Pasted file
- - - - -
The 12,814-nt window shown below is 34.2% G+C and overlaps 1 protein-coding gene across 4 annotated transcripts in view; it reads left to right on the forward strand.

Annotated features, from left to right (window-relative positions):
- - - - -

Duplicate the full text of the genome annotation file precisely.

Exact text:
The 12,814-nt window shown below is 34.2% G+C and overlaps 1 protein-coding gene across 4 annotated transcripts in view; it reads left to right on the forward strand.

Annotated features, from left to right (window-relative positions):